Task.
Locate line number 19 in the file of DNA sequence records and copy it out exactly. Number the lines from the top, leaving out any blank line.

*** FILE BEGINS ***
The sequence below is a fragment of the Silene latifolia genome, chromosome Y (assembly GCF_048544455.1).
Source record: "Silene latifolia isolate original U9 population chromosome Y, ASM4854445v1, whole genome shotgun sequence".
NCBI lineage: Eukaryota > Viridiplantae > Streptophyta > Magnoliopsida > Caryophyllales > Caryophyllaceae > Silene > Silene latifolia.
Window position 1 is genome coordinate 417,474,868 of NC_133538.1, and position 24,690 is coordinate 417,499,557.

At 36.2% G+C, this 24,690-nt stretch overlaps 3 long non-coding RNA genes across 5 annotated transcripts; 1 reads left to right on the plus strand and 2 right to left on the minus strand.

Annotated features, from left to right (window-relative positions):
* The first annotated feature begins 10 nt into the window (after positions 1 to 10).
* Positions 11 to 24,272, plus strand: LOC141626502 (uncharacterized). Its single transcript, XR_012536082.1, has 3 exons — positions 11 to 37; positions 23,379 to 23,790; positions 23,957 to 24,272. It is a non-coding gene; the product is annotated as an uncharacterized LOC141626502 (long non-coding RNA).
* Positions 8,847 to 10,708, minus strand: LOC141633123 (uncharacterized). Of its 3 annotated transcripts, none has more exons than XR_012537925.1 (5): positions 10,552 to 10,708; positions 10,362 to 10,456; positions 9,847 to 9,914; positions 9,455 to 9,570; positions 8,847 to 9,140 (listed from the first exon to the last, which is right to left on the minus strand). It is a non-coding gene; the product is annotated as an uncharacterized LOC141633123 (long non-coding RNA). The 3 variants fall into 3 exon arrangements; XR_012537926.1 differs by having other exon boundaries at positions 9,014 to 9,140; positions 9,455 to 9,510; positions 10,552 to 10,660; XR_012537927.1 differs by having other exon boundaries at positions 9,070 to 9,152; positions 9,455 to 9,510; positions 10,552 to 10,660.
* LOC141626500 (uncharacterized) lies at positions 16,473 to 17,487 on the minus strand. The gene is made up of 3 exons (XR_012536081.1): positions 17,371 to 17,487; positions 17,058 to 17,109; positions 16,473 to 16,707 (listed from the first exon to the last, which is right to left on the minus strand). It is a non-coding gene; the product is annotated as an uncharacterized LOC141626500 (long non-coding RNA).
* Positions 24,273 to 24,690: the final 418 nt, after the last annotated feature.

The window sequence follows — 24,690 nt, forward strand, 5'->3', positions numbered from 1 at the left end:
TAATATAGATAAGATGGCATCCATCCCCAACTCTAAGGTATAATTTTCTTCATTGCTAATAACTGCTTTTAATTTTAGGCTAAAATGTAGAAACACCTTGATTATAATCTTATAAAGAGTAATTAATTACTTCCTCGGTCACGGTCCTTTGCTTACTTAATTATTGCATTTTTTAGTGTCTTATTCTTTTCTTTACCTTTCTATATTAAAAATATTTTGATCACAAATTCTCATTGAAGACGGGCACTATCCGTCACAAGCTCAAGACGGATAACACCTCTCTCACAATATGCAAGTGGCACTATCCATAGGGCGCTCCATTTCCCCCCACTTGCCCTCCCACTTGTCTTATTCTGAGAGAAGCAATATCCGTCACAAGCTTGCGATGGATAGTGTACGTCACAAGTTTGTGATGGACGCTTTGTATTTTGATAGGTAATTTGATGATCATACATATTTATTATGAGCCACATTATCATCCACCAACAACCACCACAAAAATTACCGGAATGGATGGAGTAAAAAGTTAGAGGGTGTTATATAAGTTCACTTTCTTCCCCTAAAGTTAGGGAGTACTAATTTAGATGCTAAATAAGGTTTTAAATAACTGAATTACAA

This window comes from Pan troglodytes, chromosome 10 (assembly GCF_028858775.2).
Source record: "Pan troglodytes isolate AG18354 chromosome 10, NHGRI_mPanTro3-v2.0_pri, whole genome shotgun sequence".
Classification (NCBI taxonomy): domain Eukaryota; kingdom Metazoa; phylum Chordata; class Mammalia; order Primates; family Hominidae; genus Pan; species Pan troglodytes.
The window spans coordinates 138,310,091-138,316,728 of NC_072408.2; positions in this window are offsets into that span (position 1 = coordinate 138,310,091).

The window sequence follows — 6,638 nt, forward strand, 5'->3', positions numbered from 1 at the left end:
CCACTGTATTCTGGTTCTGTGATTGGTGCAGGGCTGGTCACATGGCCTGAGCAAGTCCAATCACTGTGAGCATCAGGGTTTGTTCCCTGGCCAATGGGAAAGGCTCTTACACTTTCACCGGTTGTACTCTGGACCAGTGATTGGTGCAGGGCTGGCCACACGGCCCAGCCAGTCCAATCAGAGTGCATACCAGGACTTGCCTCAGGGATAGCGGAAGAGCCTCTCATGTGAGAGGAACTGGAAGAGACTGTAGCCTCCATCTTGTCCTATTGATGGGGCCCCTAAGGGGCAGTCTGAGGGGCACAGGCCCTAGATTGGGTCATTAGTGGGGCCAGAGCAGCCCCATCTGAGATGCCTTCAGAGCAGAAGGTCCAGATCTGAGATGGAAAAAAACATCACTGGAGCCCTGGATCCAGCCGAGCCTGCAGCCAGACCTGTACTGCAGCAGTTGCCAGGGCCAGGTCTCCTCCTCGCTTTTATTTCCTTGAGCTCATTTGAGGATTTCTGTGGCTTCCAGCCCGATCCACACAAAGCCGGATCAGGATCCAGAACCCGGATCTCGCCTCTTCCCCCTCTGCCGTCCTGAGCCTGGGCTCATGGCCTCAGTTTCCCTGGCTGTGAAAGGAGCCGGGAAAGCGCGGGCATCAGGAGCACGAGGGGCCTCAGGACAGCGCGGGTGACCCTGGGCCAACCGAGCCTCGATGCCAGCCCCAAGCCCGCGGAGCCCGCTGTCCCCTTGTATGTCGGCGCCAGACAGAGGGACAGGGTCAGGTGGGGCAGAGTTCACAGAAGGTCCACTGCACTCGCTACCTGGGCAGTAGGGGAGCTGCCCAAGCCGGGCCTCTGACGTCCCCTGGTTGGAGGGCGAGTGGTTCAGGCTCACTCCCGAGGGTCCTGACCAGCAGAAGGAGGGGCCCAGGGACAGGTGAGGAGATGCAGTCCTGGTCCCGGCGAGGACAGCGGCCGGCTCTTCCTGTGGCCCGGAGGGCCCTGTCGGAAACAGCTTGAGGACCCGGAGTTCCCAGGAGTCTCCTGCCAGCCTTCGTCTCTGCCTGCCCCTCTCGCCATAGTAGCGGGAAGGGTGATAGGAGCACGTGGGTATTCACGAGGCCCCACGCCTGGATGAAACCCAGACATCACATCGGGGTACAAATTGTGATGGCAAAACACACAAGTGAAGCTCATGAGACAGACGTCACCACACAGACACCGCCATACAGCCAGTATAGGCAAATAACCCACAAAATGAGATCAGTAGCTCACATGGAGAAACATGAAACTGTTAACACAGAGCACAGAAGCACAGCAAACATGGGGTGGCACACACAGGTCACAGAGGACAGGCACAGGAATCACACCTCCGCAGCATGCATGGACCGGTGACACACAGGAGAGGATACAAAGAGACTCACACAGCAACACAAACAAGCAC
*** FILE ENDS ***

CCACTGTATTCTGGTTCTGTGATTGGTGCAGGGCTGGTCACATGGCCTGAGCAAGTCCAATCACTGTGAGCATCAGGGTTTGTTCCCTGGCCAATGGGAAAGGCTCTTACACTTTCACCGGTTGTACTCTGGACCAGTGATTGGTGCAGGGCTGGCCACACGGCCCAGCCAGTCCAATCAGAGTGCATACCAGGACTTGCCTCAGGGATAGCGGAAGAGCCTCTCATGTGAGAGGAACTGGAAGAGACTGTAGCCTCCATCTTGTCCTATTGATGGGGCCCCTAAGGGGCAGTCTGAGGGGCACAGGCCCTAGATTGGGTCATTAGTGGGGCCAGAGCAGCCCCATCTGAGATGCCTTCAGAGCAGAAGGTCCAGATCTGAGATGGAAAAAAACATCACTGGAGCCCTGGATCCAGCCGAGCCTGCAGCCAGACCTGTACTGCAGCAGTTGCCAGGGCCAGGTCTCCTCCTCGCTTTTATTTCCTTGAGCTCATTTGAGGATTTCTGTGGCTTCCAGCCCGATCCACACAAAGCCGGATCAGGATCCAGAACCCGGATCTCGCCTCTTCCCCCTCTGCCGTCCTGAGCCTGGGCTCATGGCCTCAGTTTCCCTGGCTGTGAAAGGAGCCGGGAAAGCGCGGGCATCAGGAGCACGAGGGGCCTCAGGACAGCGCGGGTGACCCTGGGCCAACCGAGCCTCGATGCCAGCCCCAAGCCCGCGGAGCCCGCTGTCCCCTTGTATGTCGGCGCCAGACAGAGGGACAGGGTCAGGTGGGGCAGAGTTCACAGAAGGTCCACTGCACTCGCTACCTGGGCAGTAGGGGAGCTGCCCAAGCCGGGCCTCTGACGTCCCCTGGTTGGAGGGCGAGTGGTTCAGGCTCACTCCCGAGGGTCCTGACCAGCAGAAGGAGGGGCCCAGGGACAGGTGAGGAGATGCAGTCCTGGTCCCGGCGAGGACAGCGGCCGGCTCTTCCTGTGGCCCGGAGGGCCCTGTCGGAAACAGCTTGAGGACCCGGAGTTCCCAGGAGTCTCCTGCCAGCCTTCGTCTCTGCCTGCCCCTCTCGCCATAGTAGCGGGAAGGGTGATAGGAGCACGTGGGTATTCACGAGGCCCCACGCCTGGATGAAACCCAGACATCACATCGGGGTACAAATTGTGATGGCAAAACACACAAGTGAAGCTCATGAGACAGACGTCACCACACAGACACCGCCATACAGCCAGTATAGGCAAATAACCCACAAAATGAGATCAGTAGCTCACATGGAGAAACATGAAACTGTTAACACAGAGCACAGAAGCACAGCAAACATGGGGTGGCACACACAGGTCACAGAGGACAGGCACAGGAATCACACCTCCGCAGCATGCATGGACCGGTGACACACAGGAGAGGATACAAAGAGACTCACACAGCAACACAAACAAGCAC